“'Causing the Gap’ sounds the same as ‘doubt in the eyes’ in Kazakh. It can be understood in two languages simultaneously both in Kazakh and English. You will hear it soon. We also plan to try the same with the Korean language. For example, sarang [love] is ‘greedy’ [in Kazakh]. We are very excited about this experiment,” said Ninety One.
Ninety One's events in Korea are managed by local entertainment agency Humap Contents, which also manages other foreign — especially Asian — acts and their events that take place in Korea. The group met with its Seoul fans last year through a meet-and-greet and also took part in cable channel Mnet’s music program “I Can See Your Voice” and performed alongside girl group Mamamoo. It plans to come to Seoul later this year if possible, and meet with fans once again.
“It was fun and interesting,” Ninety One said, reminiscing on last year’s event with its fans. “We talked a lot, shared our emotions. It is very pleasant to realize that people from another part of the planet are cutting back on our music. Many thanks to all those who came at that time. In the future, we will definitely return, and in general, we have big plans, a lot of plans that we are going to be implemented in Korea.”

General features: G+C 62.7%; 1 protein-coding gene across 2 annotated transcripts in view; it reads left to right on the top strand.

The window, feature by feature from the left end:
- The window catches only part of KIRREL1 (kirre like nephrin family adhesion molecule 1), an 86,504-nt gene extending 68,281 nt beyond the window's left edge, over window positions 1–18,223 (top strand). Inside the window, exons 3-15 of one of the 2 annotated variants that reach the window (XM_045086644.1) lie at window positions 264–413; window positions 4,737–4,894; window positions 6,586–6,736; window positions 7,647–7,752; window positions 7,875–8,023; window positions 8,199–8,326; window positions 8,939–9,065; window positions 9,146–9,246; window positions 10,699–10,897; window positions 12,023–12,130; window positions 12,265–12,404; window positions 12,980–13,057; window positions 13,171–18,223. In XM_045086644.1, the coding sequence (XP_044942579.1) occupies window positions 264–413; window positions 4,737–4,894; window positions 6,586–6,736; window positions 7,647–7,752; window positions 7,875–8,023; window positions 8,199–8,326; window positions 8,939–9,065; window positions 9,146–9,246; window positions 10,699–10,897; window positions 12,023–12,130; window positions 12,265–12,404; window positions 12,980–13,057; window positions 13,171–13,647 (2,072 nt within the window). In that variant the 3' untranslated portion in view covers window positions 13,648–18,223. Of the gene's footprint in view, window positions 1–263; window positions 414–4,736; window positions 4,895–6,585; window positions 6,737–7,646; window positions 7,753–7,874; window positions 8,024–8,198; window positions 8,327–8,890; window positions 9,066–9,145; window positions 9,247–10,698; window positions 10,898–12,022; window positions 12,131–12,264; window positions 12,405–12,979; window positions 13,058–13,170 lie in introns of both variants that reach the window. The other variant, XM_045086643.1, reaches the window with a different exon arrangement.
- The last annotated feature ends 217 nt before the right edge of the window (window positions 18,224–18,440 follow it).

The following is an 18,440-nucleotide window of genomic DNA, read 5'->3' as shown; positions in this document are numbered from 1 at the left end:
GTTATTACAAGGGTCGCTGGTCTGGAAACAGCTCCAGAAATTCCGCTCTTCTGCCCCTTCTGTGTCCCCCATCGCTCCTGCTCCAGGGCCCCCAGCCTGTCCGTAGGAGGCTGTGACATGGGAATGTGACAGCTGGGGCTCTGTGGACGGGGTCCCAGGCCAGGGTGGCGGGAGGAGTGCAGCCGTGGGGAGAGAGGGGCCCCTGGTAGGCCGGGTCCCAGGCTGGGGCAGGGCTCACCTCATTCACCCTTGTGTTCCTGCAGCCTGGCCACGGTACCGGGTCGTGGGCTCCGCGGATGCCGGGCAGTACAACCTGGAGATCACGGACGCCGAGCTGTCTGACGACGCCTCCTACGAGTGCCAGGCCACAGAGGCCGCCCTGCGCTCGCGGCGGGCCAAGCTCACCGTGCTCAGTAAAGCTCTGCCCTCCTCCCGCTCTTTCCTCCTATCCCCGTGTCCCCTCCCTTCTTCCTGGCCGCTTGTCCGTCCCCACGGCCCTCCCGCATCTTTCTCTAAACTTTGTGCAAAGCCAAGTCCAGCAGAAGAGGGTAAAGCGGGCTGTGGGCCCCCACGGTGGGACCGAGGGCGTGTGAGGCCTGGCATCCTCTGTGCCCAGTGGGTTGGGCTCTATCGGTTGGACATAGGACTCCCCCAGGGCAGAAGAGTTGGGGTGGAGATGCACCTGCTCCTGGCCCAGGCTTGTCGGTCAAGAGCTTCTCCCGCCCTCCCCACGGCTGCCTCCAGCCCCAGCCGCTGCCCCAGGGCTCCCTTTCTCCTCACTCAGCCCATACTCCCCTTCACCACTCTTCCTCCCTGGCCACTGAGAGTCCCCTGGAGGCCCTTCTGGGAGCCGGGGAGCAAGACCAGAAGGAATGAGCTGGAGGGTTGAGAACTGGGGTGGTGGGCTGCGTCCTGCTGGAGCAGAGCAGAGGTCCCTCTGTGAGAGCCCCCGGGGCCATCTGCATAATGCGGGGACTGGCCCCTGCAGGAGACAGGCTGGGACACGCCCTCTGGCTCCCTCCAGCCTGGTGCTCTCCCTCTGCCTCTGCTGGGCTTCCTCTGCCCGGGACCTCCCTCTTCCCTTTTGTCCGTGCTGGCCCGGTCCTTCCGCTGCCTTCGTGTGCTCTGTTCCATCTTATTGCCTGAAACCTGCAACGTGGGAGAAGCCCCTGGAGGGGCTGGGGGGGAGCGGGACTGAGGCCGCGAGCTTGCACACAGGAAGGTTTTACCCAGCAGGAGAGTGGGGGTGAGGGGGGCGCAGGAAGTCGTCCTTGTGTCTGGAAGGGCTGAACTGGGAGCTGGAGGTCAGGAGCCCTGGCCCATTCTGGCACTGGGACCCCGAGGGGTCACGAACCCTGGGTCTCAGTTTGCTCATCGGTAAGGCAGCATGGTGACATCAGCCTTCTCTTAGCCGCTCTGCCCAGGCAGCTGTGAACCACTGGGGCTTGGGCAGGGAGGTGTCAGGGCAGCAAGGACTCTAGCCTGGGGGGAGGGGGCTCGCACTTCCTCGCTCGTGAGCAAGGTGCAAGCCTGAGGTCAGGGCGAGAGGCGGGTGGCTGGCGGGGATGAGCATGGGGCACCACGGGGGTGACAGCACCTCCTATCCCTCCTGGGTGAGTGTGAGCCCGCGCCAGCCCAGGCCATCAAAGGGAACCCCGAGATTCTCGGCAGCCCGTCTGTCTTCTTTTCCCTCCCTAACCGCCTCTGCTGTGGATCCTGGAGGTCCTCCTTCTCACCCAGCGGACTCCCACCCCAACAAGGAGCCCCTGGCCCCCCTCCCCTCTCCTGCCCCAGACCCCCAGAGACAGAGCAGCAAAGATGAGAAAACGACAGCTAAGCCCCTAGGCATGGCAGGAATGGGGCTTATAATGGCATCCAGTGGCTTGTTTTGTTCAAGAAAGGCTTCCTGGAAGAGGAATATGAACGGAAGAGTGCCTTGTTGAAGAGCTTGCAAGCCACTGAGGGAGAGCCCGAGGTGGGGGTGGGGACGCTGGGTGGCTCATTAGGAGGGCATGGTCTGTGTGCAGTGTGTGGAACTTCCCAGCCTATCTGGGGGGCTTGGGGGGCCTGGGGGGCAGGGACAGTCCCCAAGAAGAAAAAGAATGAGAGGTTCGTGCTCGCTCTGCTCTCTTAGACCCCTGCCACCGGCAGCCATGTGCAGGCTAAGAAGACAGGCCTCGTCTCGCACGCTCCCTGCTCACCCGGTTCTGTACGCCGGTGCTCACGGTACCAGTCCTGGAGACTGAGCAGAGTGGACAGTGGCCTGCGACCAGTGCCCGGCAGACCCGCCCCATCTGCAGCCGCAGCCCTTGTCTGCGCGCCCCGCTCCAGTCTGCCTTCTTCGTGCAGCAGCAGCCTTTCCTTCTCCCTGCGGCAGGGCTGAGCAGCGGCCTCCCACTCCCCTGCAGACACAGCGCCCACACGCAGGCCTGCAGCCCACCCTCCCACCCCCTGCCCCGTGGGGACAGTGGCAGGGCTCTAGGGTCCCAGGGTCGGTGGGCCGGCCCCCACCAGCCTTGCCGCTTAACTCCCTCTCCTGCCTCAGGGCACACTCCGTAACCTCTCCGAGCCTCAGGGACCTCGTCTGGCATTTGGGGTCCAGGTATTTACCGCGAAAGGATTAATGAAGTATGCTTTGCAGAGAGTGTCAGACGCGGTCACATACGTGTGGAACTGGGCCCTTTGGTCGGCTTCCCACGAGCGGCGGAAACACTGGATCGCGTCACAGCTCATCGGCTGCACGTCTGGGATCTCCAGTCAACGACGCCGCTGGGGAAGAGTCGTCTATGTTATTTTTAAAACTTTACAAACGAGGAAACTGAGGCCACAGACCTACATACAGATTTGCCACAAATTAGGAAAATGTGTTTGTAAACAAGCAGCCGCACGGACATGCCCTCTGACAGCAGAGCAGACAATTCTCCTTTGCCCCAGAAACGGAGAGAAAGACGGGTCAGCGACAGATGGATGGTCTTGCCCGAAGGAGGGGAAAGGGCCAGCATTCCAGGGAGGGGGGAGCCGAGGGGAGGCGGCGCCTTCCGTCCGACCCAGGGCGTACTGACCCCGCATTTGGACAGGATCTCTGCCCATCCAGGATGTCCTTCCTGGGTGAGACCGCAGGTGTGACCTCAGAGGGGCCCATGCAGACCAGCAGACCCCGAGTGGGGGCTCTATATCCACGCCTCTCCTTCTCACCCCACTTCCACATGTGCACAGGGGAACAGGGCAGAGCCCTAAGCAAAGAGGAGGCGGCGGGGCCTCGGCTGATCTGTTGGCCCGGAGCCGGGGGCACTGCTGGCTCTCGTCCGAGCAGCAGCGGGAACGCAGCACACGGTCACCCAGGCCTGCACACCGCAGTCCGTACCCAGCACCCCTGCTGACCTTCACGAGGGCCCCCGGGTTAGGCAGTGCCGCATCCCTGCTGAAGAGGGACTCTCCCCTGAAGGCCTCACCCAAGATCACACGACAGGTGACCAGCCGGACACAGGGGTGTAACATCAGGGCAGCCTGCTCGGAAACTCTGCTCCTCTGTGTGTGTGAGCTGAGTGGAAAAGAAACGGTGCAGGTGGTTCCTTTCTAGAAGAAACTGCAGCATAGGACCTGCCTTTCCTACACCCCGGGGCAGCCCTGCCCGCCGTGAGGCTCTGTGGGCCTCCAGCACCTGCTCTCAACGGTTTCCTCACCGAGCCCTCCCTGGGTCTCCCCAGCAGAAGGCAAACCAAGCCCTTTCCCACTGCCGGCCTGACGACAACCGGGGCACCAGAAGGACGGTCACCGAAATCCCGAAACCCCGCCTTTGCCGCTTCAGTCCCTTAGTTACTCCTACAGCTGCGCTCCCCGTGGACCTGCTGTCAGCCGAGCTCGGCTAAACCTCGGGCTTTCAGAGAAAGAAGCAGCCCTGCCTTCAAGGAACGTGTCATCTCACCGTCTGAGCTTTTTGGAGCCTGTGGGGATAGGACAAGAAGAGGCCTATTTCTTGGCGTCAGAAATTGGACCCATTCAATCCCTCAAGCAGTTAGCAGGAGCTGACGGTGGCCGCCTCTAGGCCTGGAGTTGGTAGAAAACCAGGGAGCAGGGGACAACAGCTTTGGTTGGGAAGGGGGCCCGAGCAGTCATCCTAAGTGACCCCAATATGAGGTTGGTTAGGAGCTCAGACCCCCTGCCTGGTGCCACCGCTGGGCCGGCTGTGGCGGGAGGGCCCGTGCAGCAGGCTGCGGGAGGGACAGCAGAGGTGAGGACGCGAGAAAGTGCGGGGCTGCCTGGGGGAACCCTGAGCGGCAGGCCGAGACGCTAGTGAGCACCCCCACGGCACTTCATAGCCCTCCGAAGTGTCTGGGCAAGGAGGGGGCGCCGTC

Ninety One debuted as the country’s first Q-pop artists. There is debate on who first coined the term Q-pop, but there is no doubt that the band is the first of its kind. And naturally, Ninety One identifies itself with Korea’s first generation of idol bands, such as Seo Taiji and Boys and H.O.T.
“They were cultural innovators and revolutionaries,” said the band. “We often experiment with creativity, try new sounds and try to identify our culture in the modern world of the pop industry. We like that we are on the same wave with young people, and it is very pleasant to feel their support in everything, which is very inspiring and makes it clear that we are on the right path.”
The name Ninety One comes from 1991, the year that Kazakhstan was liberated from Soviet Russia, and has been going against the conservative and patriarchal mood of the society since then. Grown men in out-there fashion, singing about individuality and self-expression was met with great backlash, but that hasn’t discouraged the group, nor has it made them turn against their society. In fact, their music is about love and unity — something they would like to keep pursuing in the future.
“We think our strive for development and love for creativity has the power to unite,” said the group. “From the very beginning, as much as there was hate, there was a lot of support, which is stronger and more honest than any hate. How do we deal with this? We know that we are not alone. And many people who didn’t accept us at the beginning, after getting better acquainted with us, are now also a part of Q-pop. For this, we are very grateful to our EagleZ fandom.”
BY YOON SO-YEON [firstname.lastname@example.org]